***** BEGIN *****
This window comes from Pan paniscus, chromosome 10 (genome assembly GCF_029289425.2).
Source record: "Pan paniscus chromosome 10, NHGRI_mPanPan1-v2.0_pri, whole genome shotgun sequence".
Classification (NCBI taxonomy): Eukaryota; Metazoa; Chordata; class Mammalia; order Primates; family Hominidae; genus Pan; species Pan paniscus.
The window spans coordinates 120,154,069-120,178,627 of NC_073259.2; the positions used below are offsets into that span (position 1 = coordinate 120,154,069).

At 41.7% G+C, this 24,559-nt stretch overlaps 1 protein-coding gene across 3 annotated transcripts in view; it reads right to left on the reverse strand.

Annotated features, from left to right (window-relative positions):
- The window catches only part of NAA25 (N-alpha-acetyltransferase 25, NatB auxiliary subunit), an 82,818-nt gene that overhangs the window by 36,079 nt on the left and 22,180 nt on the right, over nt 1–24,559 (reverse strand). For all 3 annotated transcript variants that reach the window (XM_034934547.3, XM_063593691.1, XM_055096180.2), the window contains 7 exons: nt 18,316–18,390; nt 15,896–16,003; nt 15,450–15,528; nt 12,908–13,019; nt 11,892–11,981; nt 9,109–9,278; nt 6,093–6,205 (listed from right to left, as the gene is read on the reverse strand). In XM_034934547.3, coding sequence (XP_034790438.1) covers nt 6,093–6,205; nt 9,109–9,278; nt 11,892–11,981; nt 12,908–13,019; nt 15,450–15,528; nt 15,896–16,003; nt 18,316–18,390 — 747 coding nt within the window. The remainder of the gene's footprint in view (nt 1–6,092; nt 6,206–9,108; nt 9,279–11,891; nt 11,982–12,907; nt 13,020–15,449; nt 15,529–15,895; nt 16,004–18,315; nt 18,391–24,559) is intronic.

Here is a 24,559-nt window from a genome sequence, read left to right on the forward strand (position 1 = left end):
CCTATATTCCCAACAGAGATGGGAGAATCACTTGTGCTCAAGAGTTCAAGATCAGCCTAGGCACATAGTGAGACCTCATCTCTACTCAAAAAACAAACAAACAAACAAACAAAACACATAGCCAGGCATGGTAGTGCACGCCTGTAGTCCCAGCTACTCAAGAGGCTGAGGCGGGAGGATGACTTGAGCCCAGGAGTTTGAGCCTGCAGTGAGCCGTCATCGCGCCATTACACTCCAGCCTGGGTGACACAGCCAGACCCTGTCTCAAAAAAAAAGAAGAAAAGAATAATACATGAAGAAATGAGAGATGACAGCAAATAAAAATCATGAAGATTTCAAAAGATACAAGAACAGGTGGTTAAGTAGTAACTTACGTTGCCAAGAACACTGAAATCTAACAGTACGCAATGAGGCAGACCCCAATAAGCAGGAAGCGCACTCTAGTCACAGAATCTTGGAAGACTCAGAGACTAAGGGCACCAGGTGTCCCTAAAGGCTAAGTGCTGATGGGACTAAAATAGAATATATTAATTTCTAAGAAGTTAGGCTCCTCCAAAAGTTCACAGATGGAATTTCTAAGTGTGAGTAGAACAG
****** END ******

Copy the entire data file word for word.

This window comes from Pan paniscus, chromosome 10 (genome assembly GCF_029289425.2).
Source record: "Pan paniscus chromosome 10, NHGRI_mPanPan1-v2.0_pri, whole genome shotgun sequence".
Classification (NCBI taxonomy): Eukaryota; Metazoa; Chordata; class Mammalia; order Primates; family Hominidae; genus Pan; species Pan paniscus.
The window spans coordinates 120,154,069-120,178,627 of NC_073259.2; the positions used below are offsets into that span (position 1 = coordinate 120,154,069).

At 41.7% G+C, this 24,559-nt stretch overlaps 1 protein-coding gene across 3 annotated transcripts in view; it reads right to left on the reverse strand.

Annotated features, from left to right (window-relative positions):
- The window catches only part of NAA25 (N-alpha-acetyltransferase 25, NatB auxiliary subunit), an 82,818-nt gene that overhangs the window by 36,079 nt on the left and 22,180 nt on the right, over nt 1–24,559 (reverse strand). For all 3 annotated transcript variants that reach the window (XM_034934547.3, XM_063593691.1, XM_055096180.2), the window contains 7 exons: nt 18,316–18,390; nt 15,896–16,003; nt 15,450–15,528; nt 12,908–13,019; nt 11,892–11,981; nt 9,109–9,278; nt 6,093–6,205 (listed from right to left, as the gene is read on the reverse strand). In XM_034934547.3, coding sequence (XP_034790438.1) covers nt 6,093–6,205; nt 9,109–9,278; nt 11,892–11,981; nt 12,908–13,019; nt 15,450–15,528; nt 15,896–16,003; nt 18,316–18,390 — 747 coding nt within the window. The remainder of the gene's footprint in view (nt 1–6,092; nt 6,206–9,108; nt 9,279–11,891; nt 11,982–12,907; nt 13,020–15,449; nt 15,529–15,895; nt 16,004–18,315; nt 18,391–24,559) is intronic.

Here is a 24,559-nt window from a genome sequence, read left to right on the forward strand (position 1 = left end):
CCTATATTCCCAACAGAGATGGGAGAATCACTTGTGCTCAAGAGTTCAAGATCAGCCTAGGCACATAGTGAGACCTCATCTCTACTCAAAAAACAAACAAACAAACAAACAAAACACATAGCCAGGCATGGTAGTGCACGCCTGTAGTCCCAGCTACTCAAGAGGCTGAGGCGGGAGGATGACTTGAGCCCAGGAGTTTGAGCCTGCAGTGAGCCGTCATCGCGCCATTACACTCCAGCCTGGGTGACACAGCCAGACCCTGTCTCAAAAAAAAAGAAGAAAAGAATAATACATGAAGAAATGAGAGATGACAGCAAATAAAAATCATGAAGATTTCAAAAGATACAAGAACAGGTGGTTAAGTAGTAACTTACGTTGCCAAGAACACTGAAATCTAACAGTACGCAATGAGGCAGACCCCAATAAGCAGGAAGCGCACTCTAGTCACAGAATCTTGGAAGACTCAGAGACTAAGGGCACCAGGTGTCCCTAAAGGCTAAGTGCTGATGGGACTAAAATAGAATATATTAATTTCTAAGAAGTTAGGCTCCTCCAAAAGTTCACAGATGGAATTTCTAAGTGTGAGTAGAACAG